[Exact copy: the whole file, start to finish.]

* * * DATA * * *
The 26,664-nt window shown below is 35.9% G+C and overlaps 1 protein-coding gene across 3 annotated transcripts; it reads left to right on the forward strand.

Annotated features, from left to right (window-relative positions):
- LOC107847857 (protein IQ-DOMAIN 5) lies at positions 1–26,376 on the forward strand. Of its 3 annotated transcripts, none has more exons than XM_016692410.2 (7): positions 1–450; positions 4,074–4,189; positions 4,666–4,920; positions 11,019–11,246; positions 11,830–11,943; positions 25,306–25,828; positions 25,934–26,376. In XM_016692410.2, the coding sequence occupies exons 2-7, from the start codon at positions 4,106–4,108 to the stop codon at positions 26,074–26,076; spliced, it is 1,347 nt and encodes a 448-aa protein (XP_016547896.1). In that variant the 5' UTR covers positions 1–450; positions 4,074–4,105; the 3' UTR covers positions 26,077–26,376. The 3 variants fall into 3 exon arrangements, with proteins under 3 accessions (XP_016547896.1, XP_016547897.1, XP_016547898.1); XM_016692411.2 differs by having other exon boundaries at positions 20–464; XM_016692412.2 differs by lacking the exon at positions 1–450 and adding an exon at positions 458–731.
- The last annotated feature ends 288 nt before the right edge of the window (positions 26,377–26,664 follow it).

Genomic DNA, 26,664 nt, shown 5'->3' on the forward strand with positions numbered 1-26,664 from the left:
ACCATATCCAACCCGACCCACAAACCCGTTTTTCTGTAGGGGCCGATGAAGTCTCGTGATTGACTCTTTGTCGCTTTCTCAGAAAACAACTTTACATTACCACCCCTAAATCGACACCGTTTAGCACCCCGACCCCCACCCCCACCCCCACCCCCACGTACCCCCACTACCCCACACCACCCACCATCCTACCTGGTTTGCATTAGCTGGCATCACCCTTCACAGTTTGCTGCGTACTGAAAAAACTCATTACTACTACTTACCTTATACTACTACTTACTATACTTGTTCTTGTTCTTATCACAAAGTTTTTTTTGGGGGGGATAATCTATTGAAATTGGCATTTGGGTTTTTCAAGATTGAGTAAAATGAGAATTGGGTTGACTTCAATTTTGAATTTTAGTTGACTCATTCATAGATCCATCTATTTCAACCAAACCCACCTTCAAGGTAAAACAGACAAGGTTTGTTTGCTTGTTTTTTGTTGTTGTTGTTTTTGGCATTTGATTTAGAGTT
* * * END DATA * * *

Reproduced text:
The 26,664-nt window shown below is 35.9% G+C and overlaps 1 protein-coding gene across 3 annotated transcripts; it reads left to right on the forward strand.

Annotated features, from left to right (window-relative positions):
- LOC107847857 (protein IQ-DOMAIN 5) lies at positions 1–26,376 on the forward strand. Of its 3 annotated transcripts, none has more exons than XM_016692410.2 (7): positions 1–450; positions 4,074–4,189; positions 4,666–4,920; positions 11,019–11,246; positions 11,830–11,943; positions 25,306–25,828; positions 25,934–26,376. In XM_016692410.2, the coding sequence occupies exons 2-7, from the start codon at positions 4,106–4,108 to the stop codon at positions 26,074–26,076; spliced, it is 1,347 nt and encodes a 448-aa protein (XP_016547896.1). In that variant the 5' UTR covers positions 1–450; positions 4,074–4,105; the 3' UTR covers positions 26,077–26,376. The 3 variants fall into 3 exon arrangements, with proteins under 3 accessions (XP_016547896.1, XP_016547897.1, XP_016547898.1); XM_016692411.2 differs by having other exon boundaries at positions 20–464; XM_016692412.2 differs by lacking the exon at positions 1–450 and adding an exon at positions 458–731.
- The last annotated feature ends 288 nt before the right edge of the window (positions 26,377–26,664 follow it).

Genomic DNA, 26,664 nt, shown 5'->3' on the forward strand with positions numbered 1-26,664 from the left:
ACCATATCCAACCCGACCCACAAACCCGTTTTTCTGTAGGGGCCGATGAAGTCTCGTGATTGACTCTTTGTCGCTTTCTCAGAAAACAACTTTACATTACCACCCCTAAATCGACACCGTTTAGCACCCCGACCCCCACCCCCACCCCCACCCCCACGTACCCCCACTACCCCACACCACCCACCATCCTACCTGGTTTGCATTAGCTGGCATCACCCTTCACAGTTTGCTGCGTACTGAAAAAACTCATTACTACTACTTACCTTATACTACTACTTACTATACTTGTTCTTGTTCTTATCACAAAGTTTTTTTTGGGGGGGATAATCTATTGAAATTGGCATTTGGGTTTTTCAAGATTGAGTAAAATGAGAATTGGGTTGACTTCAATTTTGAATTTTAGTTGACTCATTCATAGATCCATCTATTTCAACCAAACCCACCTTCAAGGTAAAACAGACAAGGTTTGTTTGCTTGTTTTTTGTTGTTGTTGTTTTTGGCATTTGATTTAGAGTT